The YotaPhone comes pre-loaded with a number of ‘Put2Back’ applications designed to make use of the e-ink display.
The best one is the Wallpaper app, which lets you choose from a selection of quality wallpapers (you can of course add your own), before throwing in a decent collection of customisable widgets, including clocks, weather and battery information.
The second most useful app is Bookmate, which lets you read e-books on the e-ink display, turning the pages with swipes in the gesture area beneath the screen.
Sadly the gestures are hit and miss a lot of the time, and you’ll find yourself having to swipe a few times in order to turn pages. It’s a real shame, as reading e-books should be the most useful way to utilise an e-ink display on your smartphone.
Notepad and Organiser are pretty self-explanatory, the former allowing you to pin notes to the e-ink display, and the latter serving up a handy list of events and appointments that you’ve got during the current day.
This is when the e-ink display comes into its own, and we found it rather useful to check up on meetings with a quick glance, without having to press any buttons to turn the screen on.
You’re only really saving half a second, of course, but it’s nice to have the information just there without having that extra step.
Lastly, InternetHub displays Twitter, Facebook and RSS feeds on the rear e-ink display in almost-realtime. Again, though, it’s let down by the very poor swiping recognition, and we found our unregistered swipes to be increasingly frustrating.
More after the break...
Camera - not as good as the numbers suggest
Despite the 13 megapixels on offer, the YotaPhone’s snaps aren’t particularly impressive and they can’t begin to come close to the detail offered by other devices such as the iPhone 5s, LG G2 and Samsung Galaxy Note 3.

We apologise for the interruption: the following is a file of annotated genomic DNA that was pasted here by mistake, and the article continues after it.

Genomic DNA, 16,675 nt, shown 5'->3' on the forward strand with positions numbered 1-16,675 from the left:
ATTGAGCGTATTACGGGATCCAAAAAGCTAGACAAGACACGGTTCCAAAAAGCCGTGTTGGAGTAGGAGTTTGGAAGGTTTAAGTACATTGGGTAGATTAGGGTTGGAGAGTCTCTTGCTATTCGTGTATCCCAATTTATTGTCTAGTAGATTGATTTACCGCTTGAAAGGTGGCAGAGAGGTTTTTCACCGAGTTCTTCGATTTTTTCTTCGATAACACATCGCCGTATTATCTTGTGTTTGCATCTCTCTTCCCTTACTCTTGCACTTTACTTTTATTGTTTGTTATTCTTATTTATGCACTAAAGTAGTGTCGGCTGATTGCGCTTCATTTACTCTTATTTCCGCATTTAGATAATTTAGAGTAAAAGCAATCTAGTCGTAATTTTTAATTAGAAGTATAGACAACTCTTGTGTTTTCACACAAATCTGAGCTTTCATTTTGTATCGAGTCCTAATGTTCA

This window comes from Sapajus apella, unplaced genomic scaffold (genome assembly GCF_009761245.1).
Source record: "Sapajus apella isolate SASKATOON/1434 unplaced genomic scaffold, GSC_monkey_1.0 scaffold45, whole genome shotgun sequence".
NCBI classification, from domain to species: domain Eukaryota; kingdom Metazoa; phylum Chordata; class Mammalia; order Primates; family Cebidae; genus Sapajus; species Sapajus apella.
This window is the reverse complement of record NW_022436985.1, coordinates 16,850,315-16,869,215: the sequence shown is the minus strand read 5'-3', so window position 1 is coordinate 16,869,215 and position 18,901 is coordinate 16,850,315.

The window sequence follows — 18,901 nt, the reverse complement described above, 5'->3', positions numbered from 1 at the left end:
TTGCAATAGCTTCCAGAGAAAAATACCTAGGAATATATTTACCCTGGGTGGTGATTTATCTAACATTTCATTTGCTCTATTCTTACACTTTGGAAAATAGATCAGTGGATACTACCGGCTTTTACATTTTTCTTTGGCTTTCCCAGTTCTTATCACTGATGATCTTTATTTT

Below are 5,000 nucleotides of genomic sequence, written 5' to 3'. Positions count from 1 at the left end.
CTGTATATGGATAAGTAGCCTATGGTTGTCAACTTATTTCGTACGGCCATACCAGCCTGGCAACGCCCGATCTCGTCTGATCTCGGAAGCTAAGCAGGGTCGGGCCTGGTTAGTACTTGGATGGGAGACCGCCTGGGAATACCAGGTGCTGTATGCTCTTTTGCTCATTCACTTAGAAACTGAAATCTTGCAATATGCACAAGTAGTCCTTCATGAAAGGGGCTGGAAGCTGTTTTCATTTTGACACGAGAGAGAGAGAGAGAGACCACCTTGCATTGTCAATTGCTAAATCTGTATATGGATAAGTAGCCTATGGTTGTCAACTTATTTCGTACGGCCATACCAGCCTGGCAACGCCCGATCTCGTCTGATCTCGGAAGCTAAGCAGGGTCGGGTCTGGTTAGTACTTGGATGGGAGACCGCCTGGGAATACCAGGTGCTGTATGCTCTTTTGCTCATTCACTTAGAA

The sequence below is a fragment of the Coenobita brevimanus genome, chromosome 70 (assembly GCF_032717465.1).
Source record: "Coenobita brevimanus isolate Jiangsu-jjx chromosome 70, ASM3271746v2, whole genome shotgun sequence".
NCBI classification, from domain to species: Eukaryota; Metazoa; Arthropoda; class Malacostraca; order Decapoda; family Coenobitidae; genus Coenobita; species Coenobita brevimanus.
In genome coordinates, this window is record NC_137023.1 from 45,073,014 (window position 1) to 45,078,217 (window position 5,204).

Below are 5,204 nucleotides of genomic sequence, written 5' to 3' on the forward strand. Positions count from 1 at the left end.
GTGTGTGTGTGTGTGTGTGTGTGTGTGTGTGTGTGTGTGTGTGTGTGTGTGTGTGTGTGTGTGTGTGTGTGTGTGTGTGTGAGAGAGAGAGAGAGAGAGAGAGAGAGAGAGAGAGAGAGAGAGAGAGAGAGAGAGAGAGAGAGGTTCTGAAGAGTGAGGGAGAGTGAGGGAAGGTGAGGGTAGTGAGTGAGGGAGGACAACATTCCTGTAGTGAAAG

Low-light shots also serve up quite a bit of noise and muted colours, and occasionally the camera freezes for half a second between shots.
The odd position of the lens itself can also get annoying as your finger frequently drifts over the lens and ruins your shot.
The YotaPhone’s dual-core 1.7Ghz processor won’t set your heart racing, but it runs 3D games such as Real Racing 3 without any problems, no doubt thanks at least in part to the lower screen resolution.
Flicking through apps and web browsing are also all slick experiences, as long as you’re not relying on the dodgy gesture controls. Speaking of which…
OS and navigation
Android purists will enjoy the stock version of Android 4.2 found on the YotaPhone, but in the end that only serves to make it an even greater shame that it’s so frustrating to actually navigate.
There’s no capacitive Home, Back or Menu buttons like the ones found on Samsung’s Galaxy devices. Nor does it have on-screen navigation buttons enabled by default. Instead, the touch-sensitive bottom bezel is used to go back to the home screen, bring up menu options and recent apps.
Swiping left takes you back, swiping right takes you home, while a long press brings up Google Now.
It sounds fine, but unlike the BlackBerry Z10’s excellent gesture-based navigation, the YotaPhone is once again frustratingly unresponsive, and simple actions such as going back to the home screen can take a couple of swipes.
Thankfully you can bring up the standard on-screen Android navigation bar in the settings, and given the choice we’d have ditched the touch navigation for a bigger screen, at least until the operational kinks have been ironed out.
The YotaPhone is definitely not a high-end superphone. It’s got an average build, an average LCD screen, acceptable power and a camera that is comfortably out-performed by the competition.
It’s arriving with a novel second e-ink display, and we respect it for being a pioneer and for trying something different.
It’s a true geek’s toy, and while we certainly wouldn’t use it as our daily driver, we’re intrigued enough to want to see more. Thank you, YotaPhone, for daring to break the mould and dream your e-ink dream. Na zdorovye.
A mediocre smartphone that packs in an intriguing party trick. Just a shame it’s so rough around the edges.